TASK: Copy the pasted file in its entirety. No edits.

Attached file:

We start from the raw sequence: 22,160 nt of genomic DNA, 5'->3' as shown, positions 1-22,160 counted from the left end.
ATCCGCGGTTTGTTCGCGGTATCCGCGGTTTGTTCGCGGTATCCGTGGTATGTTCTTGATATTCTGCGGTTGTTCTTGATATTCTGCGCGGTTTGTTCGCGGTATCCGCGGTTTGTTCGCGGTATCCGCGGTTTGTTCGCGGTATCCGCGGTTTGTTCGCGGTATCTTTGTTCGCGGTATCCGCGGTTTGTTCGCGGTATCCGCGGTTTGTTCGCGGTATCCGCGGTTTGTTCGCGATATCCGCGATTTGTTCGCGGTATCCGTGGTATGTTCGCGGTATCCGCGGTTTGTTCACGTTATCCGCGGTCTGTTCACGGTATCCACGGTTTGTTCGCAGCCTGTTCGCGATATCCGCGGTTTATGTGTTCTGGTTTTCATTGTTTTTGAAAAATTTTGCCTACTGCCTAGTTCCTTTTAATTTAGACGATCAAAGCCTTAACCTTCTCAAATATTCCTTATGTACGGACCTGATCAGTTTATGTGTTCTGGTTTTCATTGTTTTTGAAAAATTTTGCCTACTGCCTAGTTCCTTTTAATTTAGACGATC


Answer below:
We start from the raw sequence: 22,160 nt of genomic DNA, 5'->3' as shown, positions 1-22,160 counted from the left end.
ATCCGCGGTTTGTTCGCGGTATCCGCGGTTTGTTCGCGGTATCCGTGGTATGTTCTTGATATTCTGCGGTTGTTCTTGATATTCTGCGCGGTTTGTTCGCGGTATCCGCGGTTTGTTCGCGGTATCCGCGGTTTGTTCGCGGTATCCGCGGTTTGTTCGCGGTATCTTTGTTCGCGGTATCCGCGGTTTGTTCGCGGTATCCGCGGTTTGTTCGCGGTATCCGCGGTTTGTTCGCGATATCCGCGATTTGTTCGCGGTATCCGTGGTATGTTCGCGGTATCCGCGGTTTGTTCACGTTATCCGCGGTCTGTTCACGGTATCCACGGTTTGTTCGCAGCCTGTTCGCGATATCCGCGGTTTATGTGTTCTGGTTTTCATTGTTTTTGAAAAATTTTGCCTACTGCCTAGTTCCTTTTAATTTAGACGATCAAAGCCTTAACCTTCTCAAATATTCCTTATGTACGGACCTGATCAGTTTATGTGTTCTGGTTTTCATTGTTTTTGAAAAATTTTGCCTACTGCCTAGTTCCTTTTAATTTAGACGATC